Sewing Blog

How to Add a Lightweight Ruffle to Any Pattern

There is more that one way to make a ruffle! Here’s one that may come in handy: the circular ruffle. A round ruffle adds a different kind of flair to your garment without adding bulk to seamlines.

Flounce Skirt with Circular Ruffle

When to use circular ruffles

Some patterns have the ruffle piece included, especially on sleeves and flounce skirts. 

Circular ruffles are not limited to a garment hem or edge — they work well applied diagonally on a lightweight knit t-shirt. Another option is to place them vertically on the garment…and they look great on the dance floor!

vertical version of circular ruffle

Adding a circle ruffle to any pattern is simple. Essentially, you’ll draw the ruffle using circles — a smaller circle makes a fuller ruffle and a larger circle makes less full ruffles. Before you cut into your actual fabric, do some tests on fabric scraps to see what you will like for both width and fullness of your circular ruffle. 

In the example above where the ruffle is at the flounce skirt’s hemline, I measured the circumference of the finished garment to determine the length of ruffle.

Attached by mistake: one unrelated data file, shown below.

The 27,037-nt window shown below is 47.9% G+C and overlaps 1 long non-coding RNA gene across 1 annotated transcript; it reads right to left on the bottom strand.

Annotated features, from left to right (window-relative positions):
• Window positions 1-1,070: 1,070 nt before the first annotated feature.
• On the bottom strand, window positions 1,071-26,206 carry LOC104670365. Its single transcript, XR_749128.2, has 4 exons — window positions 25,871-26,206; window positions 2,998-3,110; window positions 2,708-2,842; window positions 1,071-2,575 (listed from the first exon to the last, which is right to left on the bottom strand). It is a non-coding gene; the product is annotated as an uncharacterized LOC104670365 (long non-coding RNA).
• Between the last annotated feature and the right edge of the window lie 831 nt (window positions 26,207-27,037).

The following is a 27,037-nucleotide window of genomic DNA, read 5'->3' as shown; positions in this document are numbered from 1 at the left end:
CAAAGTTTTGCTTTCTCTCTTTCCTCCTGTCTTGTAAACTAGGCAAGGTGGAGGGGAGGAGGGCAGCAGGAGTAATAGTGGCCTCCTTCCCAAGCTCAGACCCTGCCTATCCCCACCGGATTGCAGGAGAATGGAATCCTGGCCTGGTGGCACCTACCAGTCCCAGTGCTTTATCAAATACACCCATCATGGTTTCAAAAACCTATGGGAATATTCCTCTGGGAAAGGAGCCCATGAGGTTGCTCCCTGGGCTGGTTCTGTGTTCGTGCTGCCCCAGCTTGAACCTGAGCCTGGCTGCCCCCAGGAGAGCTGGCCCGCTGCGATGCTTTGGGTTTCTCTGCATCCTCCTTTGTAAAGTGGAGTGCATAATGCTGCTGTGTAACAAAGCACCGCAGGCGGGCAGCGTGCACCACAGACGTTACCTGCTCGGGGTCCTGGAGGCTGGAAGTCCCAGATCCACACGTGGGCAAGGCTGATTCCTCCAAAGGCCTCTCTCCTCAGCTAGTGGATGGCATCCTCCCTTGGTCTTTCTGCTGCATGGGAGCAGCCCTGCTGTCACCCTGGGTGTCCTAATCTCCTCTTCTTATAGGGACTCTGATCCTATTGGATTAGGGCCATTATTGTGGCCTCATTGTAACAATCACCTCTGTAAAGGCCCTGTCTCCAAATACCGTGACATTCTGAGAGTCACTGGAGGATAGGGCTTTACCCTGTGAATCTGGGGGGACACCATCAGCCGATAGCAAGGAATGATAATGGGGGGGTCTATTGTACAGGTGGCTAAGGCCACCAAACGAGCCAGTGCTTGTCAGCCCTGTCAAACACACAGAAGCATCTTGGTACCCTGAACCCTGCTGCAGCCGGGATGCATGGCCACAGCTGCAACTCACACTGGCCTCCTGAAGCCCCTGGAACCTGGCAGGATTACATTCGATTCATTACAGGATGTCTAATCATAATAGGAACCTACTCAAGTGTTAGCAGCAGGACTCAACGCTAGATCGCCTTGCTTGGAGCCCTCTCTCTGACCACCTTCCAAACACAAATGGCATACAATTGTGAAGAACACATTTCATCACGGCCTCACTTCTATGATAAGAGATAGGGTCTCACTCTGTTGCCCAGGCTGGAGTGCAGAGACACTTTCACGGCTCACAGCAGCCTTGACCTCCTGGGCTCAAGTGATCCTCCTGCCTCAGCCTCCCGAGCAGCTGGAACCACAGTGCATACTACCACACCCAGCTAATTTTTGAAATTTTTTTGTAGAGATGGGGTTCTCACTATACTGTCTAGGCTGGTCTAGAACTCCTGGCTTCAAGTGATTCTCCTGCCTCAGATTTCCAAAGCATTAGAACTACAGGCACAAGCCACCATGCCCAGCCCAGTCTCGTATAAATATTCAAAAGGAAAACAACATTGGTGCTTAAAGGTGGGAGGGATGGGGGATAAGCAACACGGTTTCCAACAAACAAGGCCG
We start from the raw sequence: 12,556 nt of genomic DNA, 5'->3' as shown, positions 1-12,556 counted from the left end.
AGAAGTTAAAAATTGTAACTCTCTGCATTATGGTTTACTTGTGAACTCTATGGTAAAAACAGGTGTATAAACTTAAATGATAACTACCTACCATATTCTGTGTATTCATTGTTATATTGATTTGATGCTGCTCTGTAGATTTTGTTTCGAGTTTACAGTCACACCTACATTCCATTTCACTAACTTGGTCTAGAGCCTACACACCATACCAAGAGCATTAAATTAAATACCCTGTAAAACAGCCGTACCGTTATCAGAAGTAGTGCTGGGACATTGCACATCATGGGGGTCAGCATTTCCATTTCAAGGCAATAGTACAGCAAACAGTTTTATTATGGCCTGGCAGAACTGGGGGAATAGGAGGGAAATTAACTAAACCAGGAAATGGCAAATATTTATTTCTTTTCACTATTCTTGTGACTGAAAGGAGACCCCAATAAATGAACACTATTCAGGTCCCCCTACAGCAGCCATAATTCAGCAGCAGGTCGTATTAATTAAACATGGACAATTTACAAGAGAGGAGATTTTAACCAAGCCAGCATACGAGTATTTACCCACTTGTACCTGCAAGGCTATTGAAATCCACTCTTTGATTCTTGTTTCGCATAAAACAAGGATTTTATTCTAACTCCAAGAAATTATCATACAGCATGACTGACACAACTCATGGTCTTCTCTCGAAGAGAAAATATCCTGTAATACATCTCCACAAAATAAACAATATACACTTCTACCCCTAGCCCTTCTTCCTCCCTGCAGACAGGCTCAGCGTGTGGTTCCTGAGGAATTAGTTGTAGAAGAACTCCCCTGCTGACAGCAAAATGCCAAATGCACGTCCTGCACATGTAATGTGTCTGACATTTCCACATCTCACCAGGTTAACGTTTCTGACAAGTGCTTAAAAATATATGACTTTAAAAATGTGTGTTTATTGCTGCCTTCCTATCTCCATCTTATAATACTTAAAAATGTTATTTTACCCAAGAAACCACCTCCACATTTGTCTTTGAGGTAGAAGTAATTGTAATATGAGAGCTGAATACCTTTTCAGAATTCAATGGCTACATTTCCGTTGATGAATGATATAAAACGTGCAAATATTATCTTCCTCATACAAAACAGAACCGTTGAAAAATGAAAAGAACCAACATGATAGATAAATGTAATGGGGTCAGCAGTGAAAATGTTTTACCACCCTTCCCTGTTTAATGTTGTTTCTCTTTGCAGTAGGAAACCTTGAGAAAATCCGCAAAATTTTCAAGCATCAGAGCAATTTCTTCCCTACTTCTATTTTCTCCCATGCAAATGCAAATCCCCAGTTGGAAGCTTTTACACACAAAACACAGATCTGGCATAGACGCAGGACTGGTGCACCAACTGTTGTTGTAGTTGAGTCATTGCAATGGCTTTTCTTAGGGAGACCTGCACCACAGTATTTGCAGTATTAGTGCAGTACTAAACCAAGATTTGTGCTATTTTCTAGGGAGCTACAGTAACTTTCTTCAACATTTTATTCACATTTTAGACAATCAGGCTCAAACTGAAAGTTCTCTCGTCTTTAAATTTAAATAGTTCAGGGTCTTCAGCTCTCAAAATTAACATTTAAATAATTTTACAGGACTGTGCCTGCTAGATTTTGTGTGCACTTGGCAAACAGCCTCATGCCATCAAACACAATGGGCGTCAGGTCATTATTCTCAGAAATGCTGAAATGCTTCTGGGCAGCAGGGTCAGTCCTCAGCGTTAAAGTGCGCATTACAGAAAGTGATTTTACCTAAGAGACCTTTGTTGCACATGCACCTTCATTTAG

As for fabric: Circular ruffles work well on most lightweight woven fabrics and they are nice on knits where they will likely need no hem treatment.

How to add a circular ruffle to any pattern

Step 1: Draw the circle pattern

make circle pattern on paper

Draw your circle pattern in the center on a large piece of paper. You can use a compass or even a plate or cup to draw the circle. Be sure to leave room for the width of ruffle you want. Then mark the outer circle. The width of the ruffle here will be 3 inches when finished, having a 1/2 inch seam allowance to attach to the garment and 1/2 inch hem allowance. 

Step 2: Cut along radius

cut pattern piece along radius

Draw a straight line from the center along the radius to the outer edge. Slice here and then cut out the inner circle. 

Step 3: Cut out your fabric

cut out fabric

Cut out your circular ruffle, placing the slice opening along the straight of grain of the fabric. This edge will likely be sewn to other circles so it is best if you are sewing on the straight of grain. 

If more length is needed for your ruffle, cut out the rest. You can also cut out half circles, which will have more seams but work well and can be placed on smaller pieces of fabric. 

cutting out half circles

Step 4: Join the circles and hem

sew circles together

Join the circles together by sewing the seams along the cut straight edge. If your fabric is sheer, you can use French seams to enclose the edges.

Now is also the time to hem the ruffles — it is easier to work with the fabric before it is sewn onto the garment. For sheer fabrics, a rolled hem works well. For more substantial fabrics, you can serge along the outside edge and then press and stitch. For a wool fabric, you could actually line the ruffle by cutting out matching circles of lining fabric, sewing them together at the hem edge and then turning and press. 

Step 5: Staystitch the inner circle edge